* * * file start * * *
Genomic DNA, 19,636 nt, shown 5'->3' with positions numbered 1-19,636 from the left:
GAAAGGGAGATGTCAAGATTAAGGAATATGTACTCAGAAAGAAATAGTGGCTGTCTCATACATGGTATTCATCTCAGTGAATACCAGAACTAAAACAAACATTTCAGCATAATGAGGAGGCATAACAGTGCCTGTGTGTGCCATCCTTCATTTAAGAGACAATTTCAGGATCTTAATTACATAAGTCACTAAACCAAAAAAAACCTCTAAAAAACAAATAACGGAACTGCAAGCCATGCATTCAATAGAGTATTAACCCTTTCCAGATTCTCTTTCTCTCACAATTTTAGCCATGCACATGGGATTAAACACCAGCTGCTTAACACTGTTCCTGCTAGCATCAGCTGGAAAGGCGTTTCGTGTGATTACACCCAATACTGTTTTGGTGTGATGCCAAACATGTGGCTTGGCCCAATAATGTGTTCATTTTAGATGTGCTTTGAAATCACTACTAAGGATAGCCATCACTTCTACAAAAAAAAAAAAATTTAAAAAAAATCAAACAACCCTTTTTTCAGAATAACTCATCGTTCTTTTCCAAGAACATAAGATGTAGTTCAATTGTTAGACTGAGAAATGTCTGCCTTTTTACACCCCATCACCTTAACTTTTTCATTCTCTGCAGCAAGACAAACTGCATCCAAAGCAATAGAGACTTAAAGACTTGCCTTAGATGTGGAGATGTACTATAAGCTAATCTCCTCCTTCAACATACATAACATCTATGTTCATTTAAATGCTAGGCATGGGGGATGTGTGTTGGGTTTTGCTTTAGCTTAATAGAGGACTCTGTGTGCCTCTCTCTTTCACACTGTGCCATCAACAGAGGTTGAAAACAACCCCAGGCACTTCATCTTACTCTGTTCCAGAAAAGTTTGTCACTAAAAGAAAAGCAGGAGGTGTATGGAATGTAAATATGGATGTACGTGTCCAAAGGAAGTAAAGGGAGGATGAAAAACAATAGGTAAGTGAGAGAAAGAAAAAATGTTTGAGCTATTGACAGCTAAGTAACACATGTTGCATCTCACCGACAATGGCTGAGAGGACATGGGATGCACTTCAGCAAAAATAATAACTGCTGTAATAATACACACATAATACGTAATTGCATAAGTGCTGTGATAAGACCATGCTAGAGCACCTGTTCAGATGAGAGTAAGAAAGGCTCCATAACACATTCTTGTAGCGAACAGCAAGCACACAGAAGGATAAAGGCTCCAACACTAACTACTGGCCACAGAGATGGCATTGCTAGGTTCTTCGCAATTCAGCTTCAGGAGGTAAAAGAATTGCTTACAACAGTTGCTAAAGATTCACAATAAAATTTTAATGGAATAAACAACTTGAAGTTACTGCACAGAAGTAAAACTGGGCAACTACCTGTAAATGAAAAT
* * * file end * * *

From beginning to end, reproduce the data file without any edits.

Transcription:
Genomic DNA, 19,636 nt, shown 5'->3' with positions numbered 1-19,636 from the left:
GAAAGGGAGATGTCAAGATTAAGGAATATGTACTCAGAAAGAAATAGTGGCTGTCTCATACATGGTATTCATCTCAGTGAATACCAGAACTAAAACAAACATTTCAGCATAATGAGGAGGCATAACAGTGCCTGTGTGTGCCATCCTTCATTTAAGAGACAATTTCAGGATCTTAATTACATAAGTCACTAAACCAAAAAAAACCTCTAAAAAACAAATAACGGAACTGCAAGCCATGCATTCAATAGAGTATTAACCCTTTCCAGATTCTCTTTCTCTCACAATTTTAGCCATGCACATGGGATTAAACACCAGCTGCTTAACACTGTTCCTGCTAGCATCAGCTGGAAAGGCGTTTCGTGTGATTACACCCAATACTGTTTTGGTGTGATGCCAAACATGTGGCTTGGCCCAATAATGTGTTCATTTTAGATGTGCTTTGAAATCACTACTAAGGATAGCCATCACTTCTACAAAAAAAAAAAAATTTAAAAAAAATCAAACAACCCTTTTTTCAGAATAACTCATCGTTCTTTTCCAAGAACATAAGATGTAGTTCAATTGTTAGACTGAGAAATGTCTGCCTTTTTACACCCCATCACCTTAACTTTTTCATTCTCTGCAGCAAGACAAACTGCATCCAAAGCAATAGAGACTTAAAGACTTGCCTTAGATGTGGAGATGTACTATAAGCTAATCTCCTCCTTCAACATACATAACATCTATGTTCATTTAAATGCTAGGCATGGGGGATGTGTGTTGGGTTTTGCTTTAGCTTAATAGAGGACTCTGTGTGCCTCTCTCTTTCACACTGTGCCATCAACAGAGGTTGAAAACAACCCCAGGCACTTCATCTTACTCTGTTCCAGAAAAGTTTGTCACTAAAAGAAAAGCAGGAGGTGTATGGAATGTAAATATGGATGTACGTGTCCAAAGGAAGTAAAGGGAGGATGAAAAACAATAGGTAAGTGAGAGAAAGAAAAAATGTTTGAGCTATTGACAGCTAAGTAACACATGTTGCATCTCACCGACAATGGCTGAGAGGACATGGGATGCACTTCAGCAAAAATAATAACTGCTGTAATAATACACACATAATACGTAATTGCATAAGTGCTGTGATAAGACCATGCTAGAGCACCTGTTCAGATGAGAGTAAGAAAGGCTCCATAACACATTCTTGTAGCGAACAGCAAGCACACAGAAGGATAAAGGCTCCAACACTAACTACTGGCCACAGAGATGGCATTGCTAGGTTCTTCGCAATTCAGCTTCAGGAGGTAAAAGAATTGCTTACAACAGTTGCTAAAGATTCACAATAAAATTTTAATGGAATAAACAACTTGAAGTTACTGCACAGAAGTAAAACTGGGCAACTACCTGTAAATGAAAAT